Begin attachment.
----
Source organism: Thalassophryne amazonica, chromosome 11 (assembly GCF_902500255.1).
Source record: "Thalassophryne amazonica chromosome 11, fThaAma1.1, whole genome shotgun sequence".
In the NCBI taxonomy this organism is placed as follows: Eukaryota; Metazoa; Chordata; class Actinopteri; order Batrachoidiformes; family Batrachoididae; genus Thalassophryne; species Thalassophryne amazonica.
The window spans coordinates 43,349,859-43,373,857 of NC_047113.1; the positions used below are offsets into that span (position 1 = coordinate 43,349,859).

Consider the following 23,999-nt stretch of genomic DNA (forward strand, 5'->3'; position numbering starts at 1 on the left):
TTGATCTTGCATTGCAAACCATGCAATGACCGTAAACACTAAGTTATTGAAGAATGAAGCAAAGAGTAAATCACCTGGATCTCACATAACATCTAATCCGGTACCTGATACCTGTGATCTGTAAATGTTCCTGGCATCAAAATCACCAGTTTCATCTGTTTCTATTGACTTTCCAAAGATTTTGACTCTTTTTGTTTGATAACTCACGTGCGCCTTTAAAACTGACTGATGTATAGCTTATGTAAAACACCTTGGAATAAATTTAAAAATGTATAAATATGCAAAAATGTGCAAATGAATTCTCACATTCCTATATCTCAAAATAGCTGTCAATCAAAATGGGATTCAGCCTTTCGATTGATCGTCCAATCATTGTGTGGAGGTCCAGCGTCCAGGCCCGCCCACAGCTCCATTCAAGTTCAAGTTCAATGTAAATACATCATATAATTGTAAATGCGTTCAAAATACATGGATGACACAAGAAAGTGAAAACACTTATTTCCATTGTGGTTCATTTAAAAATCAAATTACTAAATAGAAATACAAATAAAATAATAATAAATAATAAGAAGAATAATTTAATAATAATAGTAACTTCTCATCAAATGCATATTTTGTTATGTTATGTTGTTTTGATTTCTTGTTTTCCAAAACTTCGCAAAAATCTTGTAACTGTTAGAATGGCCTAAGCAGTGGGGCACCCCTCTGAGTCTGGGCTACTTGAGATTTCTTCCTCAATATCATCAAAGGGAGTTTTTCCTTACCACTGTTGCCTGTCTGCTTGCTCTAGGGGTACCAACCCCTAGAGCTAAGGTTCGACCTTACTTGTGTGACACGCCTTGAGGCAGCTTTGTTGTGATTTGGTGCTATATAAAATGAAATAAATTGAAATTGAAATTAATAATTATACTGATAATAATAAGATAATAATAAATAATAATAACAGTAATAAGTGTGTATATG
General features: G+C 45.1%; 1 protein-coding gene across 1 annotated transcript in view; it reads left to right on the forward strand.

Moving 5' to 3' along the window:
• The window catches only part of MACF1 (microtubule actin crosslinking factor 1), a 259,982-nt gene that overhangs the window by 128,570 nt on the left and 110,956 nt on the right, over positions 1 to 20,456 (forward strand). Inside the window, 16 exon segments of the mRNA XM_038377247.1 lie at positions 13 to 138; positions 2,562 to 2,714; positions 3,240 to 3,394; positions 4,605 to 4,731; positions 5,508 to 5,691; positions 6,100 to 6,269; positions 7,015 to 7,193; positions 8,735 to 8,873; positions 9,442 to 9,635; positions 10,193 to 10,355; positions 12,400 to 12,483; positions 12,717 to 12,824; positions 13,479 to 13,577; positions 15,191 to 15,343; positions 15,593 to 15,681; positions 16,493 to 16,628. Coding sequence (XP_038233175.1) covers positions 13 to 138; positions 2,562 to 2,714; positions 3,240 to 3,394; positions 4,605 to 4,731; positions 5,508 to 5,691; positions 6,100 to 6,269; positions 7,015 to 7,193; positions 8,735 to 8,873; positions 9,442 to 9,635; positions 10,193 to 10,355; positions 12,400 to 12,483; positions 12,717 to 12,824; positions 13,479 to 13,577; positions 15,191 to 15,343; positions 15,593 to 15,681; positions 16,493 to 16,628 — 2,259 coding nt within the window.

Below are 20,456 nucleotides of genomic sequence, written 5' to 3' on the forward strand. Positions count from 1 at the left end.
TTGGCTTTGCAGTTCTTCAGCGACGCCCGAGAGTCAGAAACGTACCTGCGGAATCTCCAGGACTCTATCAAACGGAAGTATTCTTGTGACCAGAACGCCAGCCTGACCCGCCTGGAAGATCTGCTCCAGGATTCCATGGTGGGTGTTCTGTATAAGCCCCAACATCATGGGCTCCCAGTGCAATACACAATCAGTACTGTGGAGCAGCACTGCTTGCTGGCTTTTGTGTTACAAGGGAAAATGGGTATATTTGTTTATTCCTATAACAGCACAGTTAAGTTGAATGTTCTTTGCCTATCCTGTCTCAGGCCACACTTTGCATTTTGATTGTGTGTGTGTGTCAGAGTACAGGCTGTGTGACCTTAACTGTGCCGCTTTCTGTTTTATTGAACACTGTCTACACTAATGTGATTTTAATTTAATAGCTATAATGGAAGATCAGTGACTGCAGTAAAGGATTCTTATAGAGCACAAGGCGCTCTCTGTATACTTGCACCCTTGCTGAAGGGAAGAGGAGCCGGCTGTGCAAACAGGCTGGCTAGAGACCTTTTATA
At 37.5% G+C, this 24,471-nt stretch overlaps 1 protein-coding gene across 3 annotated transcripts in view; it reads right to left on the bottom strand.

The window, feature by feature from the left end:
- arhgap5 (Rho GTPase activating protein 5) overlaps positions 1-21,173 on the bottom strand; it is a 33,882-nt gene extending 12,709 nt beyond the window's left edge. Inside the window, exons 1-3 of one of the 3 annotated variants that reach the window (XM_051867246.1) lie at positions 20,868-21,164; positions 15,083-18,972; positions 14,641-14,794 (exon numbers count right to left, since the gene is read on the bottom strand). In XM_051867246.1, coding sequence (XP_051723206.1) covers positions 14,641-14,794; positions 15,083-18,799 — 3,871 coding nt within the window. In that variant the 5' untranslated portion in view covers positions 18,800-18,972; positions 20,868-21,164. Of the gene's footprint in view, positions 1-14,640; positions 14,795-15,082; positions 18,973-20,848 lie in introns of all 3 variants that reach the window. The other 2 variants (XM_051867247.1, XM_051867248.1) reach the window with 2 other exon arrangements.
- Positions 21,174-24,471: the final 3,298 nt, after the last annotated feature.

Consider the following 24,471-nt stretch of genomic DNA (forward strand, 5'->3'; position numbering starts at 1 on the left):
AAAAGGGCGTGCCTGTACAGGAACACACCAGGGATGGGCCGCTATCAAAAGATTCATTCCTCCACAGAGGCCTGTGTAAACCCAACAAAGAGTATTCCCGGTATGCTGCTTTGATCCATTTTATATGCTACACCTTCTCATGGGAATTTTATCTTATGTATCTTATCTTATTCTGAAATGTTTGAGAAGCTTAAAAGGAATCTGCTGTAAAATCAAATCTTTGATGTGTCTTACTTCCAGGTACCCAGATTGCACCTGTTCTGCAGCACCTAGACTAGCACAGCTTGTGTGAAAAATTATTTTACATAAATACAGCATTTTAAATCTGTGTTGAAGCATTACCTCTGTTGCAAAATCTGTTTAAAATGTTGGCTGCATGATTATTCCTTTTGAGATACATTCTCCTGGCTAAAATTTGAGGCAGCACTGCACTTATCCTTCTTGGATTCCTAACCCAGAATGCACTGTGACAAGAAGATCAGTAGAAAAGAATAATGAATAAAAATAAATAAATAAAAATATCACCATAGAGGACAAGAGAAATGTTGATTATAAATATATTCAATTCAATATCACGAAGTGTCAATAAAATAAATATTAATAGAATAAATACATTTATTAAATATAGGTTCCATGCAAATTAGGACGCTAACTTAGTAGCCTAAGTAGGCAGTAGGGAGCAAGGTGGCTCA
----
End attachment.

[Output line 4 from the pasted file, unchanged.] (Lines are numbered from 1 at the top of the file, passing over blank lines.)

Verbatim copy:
The window spans coordinates 43,349,859-43,373,857 of NC_047113.1; the positions used below are offsets into that span (position 1 = coordinate 43,349,859).